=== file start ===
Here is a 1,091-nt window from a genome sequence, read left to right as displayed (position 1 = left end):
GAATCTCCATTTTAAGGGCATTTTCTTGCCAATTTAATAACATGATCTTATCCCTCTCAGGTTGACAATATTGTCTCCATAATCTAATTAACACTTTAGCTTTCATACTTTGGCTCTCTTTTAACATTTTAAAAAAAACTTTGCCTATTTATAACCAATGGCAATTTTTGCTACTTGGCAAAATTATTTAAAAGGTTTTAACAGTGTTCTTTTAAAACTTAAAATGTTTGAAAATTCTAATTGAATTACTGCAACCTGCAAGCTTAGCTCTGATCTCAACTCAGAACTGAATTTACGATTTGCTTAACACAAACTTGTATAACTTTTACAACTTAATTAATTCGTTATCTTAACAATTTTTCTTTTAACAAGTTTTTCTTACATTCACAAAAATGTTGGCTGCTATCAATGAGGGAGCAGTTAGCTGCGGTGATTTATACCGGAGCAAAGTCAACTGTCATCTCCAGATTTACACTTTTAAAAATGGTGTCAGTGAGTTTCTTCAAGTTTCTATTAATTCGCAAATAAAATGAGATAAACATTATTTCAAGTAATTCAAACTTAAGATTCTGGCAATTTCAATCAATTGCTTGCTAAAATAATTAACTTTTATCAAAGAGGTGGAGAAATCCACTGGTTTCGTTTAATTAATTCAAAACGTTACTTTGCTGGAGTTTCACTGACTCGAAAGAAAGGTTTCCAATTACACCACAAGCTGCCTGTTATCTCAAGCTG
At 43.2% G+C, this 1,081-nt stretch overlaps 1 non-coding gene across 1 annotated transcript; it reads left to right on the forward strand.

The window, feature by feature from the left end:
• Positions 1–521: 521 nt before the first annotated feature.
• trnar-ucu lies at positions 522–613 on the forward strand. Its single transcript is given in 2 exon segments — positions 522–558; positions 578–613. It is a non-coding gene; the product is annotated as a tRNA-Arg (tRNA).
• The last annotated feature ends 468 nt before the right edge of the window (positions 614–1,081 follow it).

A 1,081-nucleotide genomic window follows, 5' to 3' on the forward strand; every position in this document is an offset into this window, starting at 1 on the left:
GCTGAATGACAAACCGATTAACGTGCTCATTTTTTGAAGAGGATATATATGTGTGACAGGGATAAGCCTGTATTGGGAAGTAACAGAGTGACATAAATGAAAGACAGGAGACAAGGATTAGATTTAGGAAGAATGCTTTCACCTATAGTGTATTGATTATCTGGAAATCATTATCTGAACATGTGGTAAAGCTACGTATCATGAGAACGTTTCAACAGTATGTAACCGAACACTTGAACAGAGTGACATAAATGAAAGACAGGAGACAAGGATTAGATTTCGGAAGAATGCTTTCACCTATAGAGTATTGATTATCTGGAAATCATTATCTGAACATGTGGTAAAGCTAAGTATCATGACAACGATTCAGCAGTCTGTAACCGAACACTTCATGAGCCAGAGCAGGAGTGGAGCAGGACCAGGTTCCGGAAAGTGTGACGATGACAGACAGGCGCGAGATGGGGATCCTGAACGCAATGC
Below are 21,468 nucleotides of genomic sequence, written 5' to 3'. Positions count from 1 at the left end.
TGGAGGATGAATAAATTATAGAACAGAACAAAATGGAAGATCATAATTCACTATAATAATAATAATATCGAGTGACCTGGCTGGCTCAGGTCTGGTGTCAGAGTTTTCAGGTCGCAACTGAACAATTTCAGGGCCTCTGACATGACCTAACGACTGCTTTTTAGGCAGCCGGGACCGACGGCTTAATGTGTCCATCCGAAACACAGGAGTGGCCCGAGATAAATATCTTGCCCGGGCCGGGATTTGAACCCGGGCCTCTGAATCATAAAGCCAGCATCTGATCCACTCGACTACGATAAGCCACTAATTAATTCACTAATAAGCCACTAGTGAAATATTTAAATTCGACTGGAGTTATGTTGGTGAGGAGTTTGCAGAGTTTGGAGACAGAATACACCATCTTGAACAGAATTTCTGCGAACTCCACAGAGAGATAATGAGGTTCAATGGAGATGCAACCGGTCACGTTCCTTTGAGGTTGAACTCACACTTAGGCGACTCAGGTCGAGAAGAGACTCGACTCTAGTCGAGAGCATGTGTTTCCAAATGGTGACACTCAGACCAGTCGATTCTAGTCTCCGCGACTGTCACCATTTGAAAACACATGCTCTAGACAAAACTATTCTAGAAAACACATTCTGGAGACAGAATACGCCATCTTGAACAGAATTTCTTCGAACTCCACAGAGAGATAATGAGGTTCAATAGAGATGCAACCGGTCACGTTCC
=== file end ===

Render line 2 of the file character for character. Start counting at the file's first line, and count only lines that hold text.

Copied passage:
GAATCTCCATTTTAAGGGCATTTTCTTGCCAATTTAATAACATGATCTTATCCCTCTCAGGTTGACAATATTGTCTCCATAATCTAATTAACACTTTAGCTTTCATACTTTGGCTCTCTTTTAACATTTTAAAAAAAACTTTGCCTATTTATAACCAATGGCAATTTTTGCTACTTGGCAAAATTATTTAAAAGGTTTTAACAGTGTTCTTTTAAAACTTAAAATGTTTGAAAATTCTAATTGAATTACTGCAACCTGCAAGCTTAGCTCTGATCTCAACTCAGAACTGAATTTACGATTTGCTTAACACAAACTTGTATAACTTTTACAACTTAATTAATTCGTTATCTTAACAATTTTTCTTTTAACAAGTTTTTCTTACATTCACAAAAATGTTGGCTGCTATCAATGAGGGAGCAGTTAGCTGCGGTGATTTATACCGGAGCAAAGTCAACTGTCATCTCCAGATTTACACTTTTAAAAATGGTGTCAGTGAGTTTCTTCAAGTTTCTATTAATTCGCAAATAAAATGAGATAAACATTATTTCAAGTAATTCAAACTTAAGATTCTGGCAATTTCAATCAATTGCTTGCTAAAATAATTAACTTTTATCAAAGAGGTGGAGAAATCCACTGGTTTCGTTTAATTAATTCAAAACGTTACTTTGCTGGAGTTTCACTGACTCGAAAGAAAGGTTTCCAATTACACCACAAGCTGCCTGTTATCTCAAGCTG